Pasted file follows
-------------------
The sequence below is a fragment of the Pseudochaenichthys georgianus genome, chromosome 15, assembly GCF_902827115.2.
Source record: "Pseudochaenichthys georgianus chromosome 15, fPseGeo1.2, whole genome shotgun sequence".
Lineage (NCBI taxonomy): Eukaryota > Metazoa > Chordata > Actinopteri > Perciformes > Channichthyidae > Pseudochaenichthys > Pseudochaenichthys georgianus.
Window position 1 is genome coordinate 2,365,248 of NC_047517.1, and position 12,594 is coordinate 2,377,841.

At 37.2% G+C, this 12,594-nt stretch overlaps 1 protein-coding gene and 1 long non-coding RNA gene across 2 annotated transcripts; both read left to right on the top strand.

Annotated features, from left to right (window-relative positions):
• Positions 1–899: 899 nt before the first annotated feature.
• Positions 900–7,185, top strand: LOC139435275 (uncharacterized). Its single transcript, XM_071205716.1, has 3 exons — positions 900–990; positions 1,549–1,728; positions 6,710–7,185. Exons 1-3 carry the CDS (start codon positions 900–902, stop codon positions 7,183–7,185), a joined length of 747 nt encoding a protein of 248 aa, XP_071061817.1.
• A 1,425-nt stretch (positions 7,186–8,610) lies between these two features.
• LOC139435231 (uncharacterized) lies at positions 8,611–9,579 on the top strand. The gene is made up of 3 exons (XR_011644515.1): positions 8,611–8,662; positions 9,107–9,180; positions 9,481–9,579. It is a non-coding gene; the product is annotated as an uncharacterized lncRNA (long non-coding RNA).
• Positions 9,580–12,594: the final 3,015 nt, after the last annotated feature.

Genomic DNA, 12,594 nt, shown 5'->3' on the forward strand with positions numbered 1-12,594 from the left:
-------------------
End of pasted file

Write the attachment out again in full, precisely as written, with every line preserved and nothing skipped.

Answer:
The sequence below is a fragment of the Pseudochaenichthys georgianus genome, chromosome 15, assembly GCF_902827115.2.
Source record: "Pseudochaenichthys georgianus chromosome 15, fPseGeo1.2, whole genome shotgun sequence".
Lineage (NCBI taxonomy): Eukaryota > Metazoa > Chordata > Actinopteri > Perciformes > Channichthyidae > Pseudochaenichthys > Pseudochaenichthys georgianus.
Window position 1 is genome coordinate 2,365,248 of NC_047517.1, and position 12,594 is coordinate 2,377,841.

At 37.2% G+C, this 12,594-nt stretch overlaps 1 protein-coding gene and 1 long non-coding RNA gene across 2 annotated transcripts; both read left to right on the top strand.

Annotated features, from left to right (window-relative positions):
• Positions 1–899: 899 nt before the first annotated feature.
• Positions 900–7,185, top strand: LOC139435275 (uncharacterized). Its single transcript, XM_071205716.1, has 3 exons — positions 900–990; positions 1,549–1,728; positions 6,710–7,185. Exons 1-3 carry the CDS (start codon positions 900–902, stop codon positions 7,183–7,185), a joined length of 747 nt encoding a protein of 248 aa, XP_071061817.1.
• A 1,425-nt stretch (positions 7,186–8,610) lies between these two features.
• LOC139435231 (uncharacterized) lies at positions 8,611–9,579 on the top strand. The gene is made up of 3 exons (XR_011644515.1): positions 8,611–8,662; positions 9,107–9,180; positions 9,481–9,579. It is a non-coding gene; the product is annotated as an uncharacterized lncRNA (long non-coding RNA).
• Positions 9,580–12,594: the final 3,015 nt, after the last annotated feature.

Genomic DNA, 12,594 nt, shown 5'->3' on the forward strand with positions numbered 1-12,594 from the left: